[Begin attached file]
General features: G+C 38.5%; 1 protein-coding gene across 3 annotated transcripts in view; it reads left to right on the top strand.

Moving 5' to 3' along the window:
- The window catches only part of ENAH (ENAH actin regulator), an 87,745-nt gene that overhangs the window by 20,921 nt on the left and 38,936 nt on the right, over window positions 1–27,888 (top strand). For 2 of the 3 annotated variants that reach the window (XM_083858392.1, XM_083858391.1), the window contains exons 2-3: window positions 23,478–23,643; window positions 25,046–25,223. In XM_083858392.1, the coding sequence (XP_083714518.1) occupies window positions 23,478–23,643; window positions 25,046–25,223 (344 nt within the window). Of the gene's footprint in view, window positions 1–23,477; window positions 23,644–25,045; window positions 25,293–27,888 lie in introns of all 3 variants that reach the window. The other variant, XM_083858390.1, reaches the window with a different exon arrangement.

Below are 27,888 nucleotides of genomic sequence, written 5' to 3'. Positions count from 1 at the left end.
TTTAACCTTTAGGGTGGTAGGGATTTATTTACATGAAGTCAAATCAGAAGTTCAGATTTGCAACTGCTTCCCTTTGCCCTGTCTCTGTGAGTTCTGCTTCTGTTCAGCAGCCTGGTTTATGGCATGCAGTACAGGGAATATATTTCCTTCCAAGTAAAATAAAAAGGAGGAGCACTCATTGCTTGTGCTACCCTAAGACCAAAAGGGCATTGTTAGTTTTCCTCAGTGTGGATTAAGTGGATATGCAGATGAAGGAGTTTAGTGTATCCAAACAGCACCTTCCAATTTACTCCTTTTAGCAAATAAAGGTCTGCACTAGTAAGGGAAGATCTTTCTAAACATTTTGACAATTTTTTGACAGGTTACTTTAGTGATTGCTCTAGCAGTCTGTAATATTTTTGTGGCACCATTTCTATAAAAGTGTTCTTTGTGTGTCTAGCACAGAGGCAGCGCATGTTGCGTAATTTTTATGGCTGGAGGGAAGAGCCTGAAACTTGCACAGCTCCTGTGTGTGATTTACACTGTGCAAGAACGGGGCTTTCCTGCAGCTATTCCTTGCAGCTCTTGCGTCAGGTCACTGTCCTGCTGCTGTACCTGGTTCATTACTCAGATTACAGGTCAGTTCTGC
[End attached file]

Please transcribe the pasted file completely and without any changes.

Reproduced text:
General features: G+C 38.5%; 1 protein-coding gene across 3 annotated transcripts in view; it reads left to right on the top strand.

Moving 5' to 3' along the window:
- The window catches only part of ENAH (ENAH actin regulator), an 87,745-nt gene that overhangs the window by 20,921 nt on the left and 38,936 nt on the right, over window positions 1–27,888 (top strand). For 2 of the 3 annotated variants that reach the window (XM_083858392.1, XM_083858391.1), the window contains exons 2-3: window positions 23,478–23,643; window positions 25,046–25,223. In XM_083858392.1, the coding sequence (XP_083714518.1) occupies window positions 23,478–23,643; window positions 25,046–25,223 (344 nt within the window). Of the gene's footprint in view, window positions 1–23,477; window positions 23,644–25,045; window positions 25,293–27,888 lie in introns of all 3 variants that reach the window. The other variant, XM_083858390.1, reaches the window with a different exon arrangement.

Below are 27,888 nucleotides of genomic sequence, written 5' to 3'. Positions count from 1 at the left end.
TTTAACCTTTAGGGTGGTAGGGATTTATTTACATGAAGTCAAATCAGAAGTTCAGATTTGCAACTGCTTCCCTTTGCCCTGTCTCTGTGAGTTCTGCTTCTGTTCAGCAGCCTGGTTTATGGCATGCAGTACAGGGAATATATTTCCTTCCAAGTAAAATAAAAAGGAGGAGCACTCATTGCTTGTGCTACCCTAAGACCAAAAGGGCATTGTTAGTTTTCCTCAGTGTGGATTAAGTGGATATGCAGATGAAGGAGTTTAGTGTATCCAAACAGCACCTTCCAATTTACTCCTTTTAGCAAATAAAGGTCTGCACTAGTAAGGGAAGATCTTTCTAAACATTTTGACAATTTTTTGACAGGTTACTTTAGTGATTGCTCTAGCAGTCTGTAATATTTTTGTGGCACCATTTCTATAAAAGTGTTCTTTGTGTGTCTAGCACAGAGGCAGCGCATGTTGCGTAATTTTTATGGCTGGAGGGAAGAGCCTGAAACTTGCACAGCTCCTGTGTGTGATTTACACTGTGCAAGAACGGGGCTTTCCTGCAGCTATTCCTTGCAGCTCTTGCGTCAGGTCACTGTCCTGCTGCTGTACCTGGTTCATTACTCAGATTACAGGTCAGTTCTGC